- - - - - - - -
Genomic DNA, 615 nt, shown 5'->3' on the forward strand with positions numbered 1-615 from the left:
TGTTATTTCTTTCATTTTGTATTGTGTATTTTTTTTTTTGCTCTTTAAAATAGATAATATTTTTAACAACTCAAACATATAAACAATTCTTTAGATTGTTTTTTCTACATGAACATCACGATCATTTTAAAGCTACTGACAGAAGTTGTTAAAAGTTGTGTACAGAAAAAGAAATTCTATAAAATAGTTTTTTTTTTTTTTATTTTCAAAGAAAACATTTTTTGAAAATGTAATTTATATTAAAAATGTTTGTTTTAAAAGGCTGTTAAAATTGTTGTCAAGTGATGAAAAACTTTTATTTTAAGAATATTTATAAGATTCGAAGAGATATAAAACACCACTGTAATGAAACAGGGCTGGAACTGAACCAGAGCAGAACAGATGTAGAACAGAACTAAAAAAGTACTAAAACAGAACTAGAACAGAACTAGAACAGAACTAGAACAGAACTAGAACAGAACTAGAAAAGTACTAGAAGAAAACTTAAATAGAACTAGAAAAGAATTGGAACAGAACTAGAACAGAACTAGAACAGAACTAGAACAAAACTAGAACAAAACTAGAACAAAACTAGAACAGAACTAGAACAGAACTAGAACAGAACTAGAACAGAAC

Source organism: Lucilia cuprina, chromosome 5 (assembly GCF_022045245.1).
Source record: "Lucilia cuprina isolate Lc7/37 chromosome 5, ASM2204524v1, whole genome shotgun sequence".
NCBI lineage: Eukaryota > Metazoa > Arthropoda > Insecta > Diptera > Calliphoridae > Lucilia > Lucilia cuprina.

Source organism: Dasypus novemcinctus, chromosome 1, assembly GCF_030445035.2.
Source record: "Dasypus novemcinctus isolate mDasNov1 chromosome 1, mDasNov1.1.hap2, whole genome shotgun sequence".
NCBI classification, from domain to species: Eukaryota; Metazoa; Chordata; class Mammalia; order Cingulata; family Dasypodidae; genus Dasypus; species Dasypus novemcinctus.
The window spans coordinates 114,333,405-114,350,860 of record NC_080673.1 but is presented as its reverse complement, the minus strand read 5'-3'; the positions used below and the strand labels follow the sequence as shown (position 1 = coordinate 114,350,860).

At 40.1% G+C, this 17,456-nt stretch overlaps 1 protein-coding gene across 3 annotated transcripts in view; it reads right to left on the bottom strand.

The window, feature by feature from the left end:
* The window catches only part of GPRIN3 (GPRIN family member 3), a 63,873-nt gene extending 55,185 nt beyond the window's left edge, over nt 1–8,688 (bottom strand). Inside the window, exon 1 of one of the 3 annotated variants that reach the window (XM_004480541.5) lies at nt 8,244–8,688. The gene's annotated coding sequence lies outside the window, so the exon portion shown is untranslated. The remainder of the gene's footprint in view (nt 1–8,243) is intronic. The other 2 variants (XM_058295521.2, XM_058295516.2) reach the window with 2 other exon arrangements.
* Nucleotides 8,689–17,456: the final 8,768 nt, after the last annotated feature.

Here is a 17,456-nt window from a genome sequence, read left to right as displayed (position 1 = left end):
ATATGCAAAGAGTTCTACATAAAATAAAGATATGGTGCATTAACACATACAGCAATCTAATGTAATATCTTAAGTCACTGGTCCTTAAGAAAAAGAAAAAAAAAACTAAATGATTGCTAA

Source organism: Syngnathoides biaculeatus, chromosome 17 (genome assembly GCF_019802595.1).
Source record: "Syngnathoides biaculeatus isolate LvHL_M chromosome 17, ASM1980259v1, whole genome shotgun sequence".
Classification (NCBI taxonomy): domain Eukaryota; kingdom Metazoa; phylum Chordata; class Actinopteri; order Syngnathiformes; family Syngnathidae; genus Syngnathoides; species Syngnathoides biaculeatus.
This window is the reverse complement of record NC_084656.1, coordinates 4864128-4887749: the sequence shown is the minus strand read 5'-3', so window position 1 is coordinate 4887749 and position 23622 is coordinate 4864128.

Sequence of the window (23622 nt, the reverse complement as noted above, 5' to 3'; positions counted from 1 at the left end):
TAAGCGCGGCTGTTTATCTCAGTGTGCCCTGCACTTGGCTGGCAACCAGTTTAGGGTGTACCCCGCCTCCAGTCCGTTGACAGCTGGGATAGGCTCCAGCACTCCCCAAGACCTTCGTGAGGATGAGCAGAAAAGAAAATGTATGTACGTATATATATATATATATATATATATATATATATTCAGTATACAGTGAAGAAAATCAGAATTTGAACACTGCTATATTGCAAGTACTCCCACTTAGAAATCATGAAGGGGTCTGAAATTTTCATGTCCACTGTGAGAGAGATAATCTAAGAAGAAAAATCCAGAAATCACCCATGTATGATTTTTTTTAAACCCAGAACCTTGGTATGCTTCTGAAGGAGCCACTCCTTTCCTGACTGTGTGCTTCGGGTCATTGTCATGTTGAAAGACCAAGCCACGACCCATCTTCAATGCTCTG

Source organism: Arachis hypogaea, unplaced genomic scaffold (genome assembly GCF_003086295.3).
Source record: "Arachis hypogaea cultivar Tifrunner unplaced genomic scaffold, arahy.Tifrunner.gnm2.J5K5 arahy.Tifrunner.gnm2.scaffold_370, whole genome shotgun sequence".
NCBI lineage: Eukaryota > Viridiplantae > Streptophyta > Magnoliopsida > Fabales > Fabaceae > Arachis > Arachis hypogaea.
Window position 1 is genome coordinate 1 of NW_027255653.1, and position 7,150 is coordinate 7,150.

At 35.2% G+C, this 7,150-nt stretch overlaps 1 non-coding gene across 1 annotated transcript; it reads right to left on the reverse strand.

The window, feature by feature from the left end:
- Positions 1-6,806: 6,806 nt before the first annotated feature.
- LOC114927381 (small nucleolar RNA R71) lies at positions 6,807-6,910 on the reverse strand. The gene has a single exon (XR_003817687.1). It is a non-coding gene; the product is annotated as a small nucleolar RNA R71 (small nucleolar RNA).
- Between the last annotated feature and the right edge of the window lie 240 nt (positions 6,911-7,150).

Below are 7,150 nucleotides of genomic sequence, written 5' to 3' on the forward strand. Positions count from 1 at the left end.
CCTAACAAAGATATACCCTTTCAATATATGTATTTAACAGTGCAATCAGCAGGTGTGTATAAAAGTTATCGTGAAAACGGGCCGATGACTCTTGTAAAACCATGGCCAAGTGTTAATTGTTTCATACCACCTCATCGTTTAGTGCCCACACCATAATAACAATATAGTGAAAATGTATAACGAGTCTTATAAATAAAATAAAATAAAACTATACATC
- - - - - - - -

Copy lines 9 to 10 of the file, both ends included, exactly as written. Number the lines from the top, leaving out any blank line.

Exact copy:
The window spans coordinates 114,333,405-114,350,860 of record NC_080673.1 but is presented as its reverse complement, the minus strand read 5'-3'; the positions used below and the strand labels follow the sequence as shown (position 1 = coordinate 114,350,860).

At 40.1% G+C, this 17,456-nt stretch overlaps 1 protein-coding gene across 3 annotated transcripts in view; it reads right to left on the bottom strand.